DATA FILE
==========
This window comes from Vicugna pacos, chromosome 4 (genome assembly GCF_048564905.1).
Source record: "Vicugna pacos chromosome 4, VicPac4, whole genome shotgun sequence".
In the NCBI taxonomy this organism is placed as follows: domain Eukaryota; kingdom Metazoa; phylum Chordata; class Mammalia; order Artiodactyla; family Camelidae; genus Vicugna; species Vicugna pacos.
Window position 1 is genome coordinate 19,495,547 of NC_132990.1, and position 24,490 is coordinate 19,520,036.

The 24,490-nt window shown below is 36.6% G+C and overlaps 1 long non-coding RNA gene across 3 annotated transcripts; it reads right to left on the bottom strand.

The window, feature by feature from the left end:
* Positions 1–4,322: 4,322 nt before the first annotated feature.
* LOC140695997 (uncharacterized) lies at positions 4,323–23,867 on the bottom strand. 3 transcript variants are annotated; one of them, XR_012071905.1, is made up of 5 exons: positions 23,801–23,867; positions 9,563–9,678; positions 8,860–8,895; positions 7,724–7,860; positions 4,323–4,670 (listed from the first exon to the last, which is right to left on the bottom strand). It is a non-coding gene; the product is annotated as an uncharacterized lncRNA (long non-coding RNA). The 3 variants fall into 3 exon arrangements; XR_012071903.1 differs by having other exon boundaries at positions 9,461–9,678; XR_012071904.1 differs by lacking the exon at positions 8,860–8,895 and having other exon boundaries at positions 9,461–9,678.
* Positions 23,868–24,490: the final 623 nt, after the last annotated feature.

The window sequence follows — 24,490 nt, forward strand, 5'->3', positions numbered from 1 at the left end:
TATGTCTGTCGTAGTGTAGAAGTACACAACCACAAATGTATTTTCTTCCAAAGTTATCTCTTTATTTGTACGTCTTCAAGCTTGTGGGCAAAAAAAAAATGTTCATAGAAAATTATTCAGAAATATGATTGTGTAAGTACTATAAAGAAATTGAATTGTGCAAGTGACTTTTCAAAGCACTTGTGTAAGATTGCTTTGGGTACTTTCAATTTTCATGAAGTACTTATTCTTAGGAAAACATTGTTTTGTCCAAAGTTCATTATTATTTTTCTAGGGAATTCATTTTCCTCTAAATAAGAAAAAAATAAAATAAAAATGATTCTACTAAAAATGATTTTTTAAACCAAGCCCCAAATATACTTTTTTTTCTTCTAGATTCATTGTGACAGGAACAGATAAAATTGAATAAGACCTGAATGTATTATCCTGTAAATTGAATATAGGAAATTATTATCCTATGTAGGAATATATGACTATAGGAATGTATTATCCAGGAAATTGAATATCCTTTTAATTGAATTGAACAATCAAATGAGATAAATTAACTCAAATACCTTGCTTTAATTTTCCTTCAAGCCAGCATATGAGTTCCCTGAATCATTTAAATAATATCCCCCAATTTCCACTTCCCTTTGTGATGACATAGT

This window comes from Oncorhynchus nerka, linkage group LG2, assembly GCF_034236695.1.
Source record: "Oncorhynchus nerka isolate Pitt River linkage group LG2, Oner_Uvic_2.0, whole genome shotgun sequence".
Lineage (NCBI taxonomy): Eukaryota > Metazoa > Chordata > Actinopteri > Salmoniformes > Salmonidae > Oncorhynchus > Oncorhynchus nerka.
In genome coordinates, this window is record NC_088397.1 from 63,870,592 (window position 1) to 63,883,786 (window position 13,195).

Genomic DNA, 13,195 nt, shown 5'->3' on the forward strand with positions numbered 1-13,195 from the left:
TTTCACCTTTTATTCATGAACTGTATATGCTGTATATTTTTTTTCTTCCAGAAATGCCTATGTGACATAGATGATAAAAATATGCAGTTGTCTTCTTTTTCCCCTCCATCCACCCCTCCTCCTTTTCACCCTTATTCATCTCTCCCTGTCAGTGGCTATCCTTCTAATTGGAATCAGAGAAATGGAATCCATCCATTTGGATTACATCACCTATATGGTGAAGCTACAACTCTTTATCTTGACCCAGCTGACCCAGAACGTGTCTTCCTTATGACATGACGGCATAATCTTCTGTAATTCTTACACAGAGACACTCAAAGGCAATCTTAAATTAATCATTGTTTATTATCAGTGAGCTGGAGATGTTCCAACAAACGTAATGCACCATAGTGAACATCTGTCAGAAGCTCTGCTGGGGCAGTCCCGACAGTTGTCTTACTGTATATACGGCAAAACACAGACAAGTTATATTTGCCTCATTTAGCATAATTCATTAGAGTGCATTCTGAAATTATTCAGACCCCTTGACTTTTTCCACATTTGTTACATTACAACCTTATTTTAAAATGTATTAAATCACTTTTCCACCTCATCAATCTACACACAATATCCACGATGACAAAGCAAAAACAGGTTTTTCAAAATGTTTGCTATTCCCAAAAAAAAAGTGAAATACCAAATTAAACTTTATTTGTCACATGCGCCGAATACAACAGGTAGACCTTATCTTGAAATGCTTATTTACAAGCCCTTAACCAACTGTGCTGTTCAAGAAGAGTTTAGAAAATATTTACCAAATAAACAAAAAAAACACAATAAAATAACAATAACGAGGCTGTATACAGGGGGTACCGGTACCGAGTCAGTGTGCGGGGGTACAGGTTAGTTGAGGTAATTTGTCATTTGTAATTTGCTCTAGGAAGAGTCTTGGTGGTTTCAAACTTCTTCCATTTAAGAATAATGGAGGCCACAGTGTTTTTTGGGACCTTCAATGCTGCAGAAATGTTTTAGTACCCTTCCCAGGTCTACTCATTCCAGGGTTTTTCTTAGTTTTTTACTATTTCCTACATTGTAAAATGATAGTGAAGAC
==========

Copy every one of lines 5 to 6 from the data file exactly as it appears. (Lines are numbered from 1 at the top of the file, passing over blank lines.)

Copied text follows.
The 24,490-nt window shown below is 36.6% G+C and overlaps 1 long non-coding RNA gene across 3 annotated transcripts; it reads right to left on the bottom strand.

The window, feature by feature from the left end: